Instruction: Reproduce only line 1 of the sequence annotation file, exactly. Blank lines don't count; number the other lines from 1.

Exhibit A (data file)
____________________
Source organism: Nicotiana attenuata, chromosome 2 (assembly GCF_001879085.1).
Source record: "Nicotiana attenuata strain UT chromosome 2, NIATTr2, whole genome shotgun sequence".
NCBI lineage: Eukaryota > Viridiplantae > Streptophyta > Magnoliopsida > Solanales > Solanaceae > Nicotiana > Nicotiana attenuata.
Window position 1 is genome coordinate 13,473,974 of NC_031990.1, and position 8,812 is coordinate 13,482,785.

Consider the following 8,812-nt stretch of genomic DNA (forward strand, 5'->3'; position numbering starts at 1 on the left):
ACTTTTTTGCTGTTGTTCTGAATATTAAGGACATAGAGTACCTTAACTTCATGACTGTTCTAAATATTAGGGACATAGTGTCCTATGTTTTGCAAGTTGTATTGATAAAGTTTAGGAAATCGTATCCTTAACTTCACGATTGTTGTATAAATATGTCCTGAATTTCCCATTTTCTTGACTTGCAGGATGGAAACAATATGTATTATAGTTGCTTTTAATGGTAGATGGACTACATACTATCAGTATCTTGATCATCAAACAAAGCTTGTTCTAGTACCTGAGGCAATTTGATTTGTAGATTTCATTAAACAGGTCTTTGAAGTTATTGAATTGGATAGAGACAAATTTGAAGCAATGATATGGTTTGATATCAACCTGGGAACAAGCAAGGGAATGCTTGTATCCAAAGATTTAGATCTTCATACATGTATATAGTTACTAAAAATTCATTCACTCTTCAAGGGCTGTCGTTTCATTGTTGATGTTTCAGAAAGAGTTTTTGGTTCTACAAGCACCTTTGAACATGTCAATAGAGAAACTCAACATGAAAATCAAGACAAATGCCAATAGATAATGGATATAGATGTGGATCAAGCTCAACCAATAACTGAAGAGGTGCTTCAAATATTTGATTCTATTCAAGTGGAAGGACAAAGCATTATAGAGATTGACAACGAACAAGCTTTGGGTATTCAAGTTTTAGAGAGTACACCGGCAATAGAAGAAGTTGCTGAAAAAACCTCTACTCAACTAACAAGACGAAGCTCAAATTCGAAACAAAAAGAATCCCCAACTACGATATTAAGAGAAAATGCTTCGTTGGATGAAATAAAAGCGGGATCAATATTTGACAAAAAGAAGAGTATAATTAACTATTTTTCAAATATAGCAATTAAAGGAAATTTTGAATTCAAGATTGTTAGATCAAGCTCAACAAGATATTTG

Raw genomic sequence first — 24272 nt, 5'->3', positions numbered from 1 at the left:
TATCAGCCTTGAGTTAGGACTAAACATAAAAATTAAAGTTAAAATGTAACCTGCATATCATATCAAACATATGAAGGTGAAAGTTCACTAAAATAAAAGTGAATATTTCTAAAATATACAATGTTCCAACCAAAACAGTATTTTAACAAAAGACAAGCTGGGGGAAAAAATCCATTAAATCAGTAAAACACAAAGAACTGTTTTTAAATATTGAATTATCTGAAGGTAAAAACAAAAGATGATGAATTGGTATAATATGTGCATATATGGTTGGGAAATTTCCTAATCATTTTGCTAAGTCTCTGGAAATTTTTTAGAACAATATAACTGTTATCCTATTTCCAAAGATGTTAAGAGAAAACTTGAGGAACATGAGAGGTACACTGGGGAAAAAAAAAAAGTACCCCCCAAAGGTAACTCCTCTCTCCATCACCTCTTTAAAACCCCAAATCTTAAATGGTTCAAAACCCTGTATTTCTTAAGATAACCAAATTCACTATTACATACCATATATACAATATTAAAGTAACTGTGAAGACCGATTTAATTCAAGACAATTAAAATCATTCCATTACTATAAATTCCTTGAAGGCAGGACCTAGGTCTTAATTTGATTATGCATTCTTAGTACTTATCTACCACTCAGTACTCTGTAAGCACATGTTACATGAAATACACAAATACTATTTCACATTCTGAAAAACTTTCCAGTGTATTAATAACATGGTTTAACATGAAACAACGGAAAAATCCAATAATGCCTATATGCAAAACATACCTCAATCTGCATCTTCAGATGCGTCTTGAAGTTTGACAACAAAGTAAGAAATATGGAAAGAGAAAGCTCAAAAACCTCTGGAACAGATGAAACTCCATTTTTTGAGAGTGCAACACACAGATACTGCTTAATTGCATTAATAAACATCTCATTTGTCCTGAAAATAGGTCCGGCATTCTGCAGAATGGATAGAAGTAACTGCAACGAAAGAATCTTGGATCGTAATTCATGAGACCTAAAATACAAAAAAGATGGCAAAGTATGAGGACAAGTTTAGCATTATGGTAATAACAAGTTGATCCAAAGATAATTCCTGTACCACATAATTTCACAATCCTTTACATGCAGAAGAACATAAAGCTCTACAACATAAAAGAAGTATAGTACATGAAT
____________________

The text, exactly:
Source organism: Nicotiana attenuata, chromosome 2 (assembly GCF_001879085.1).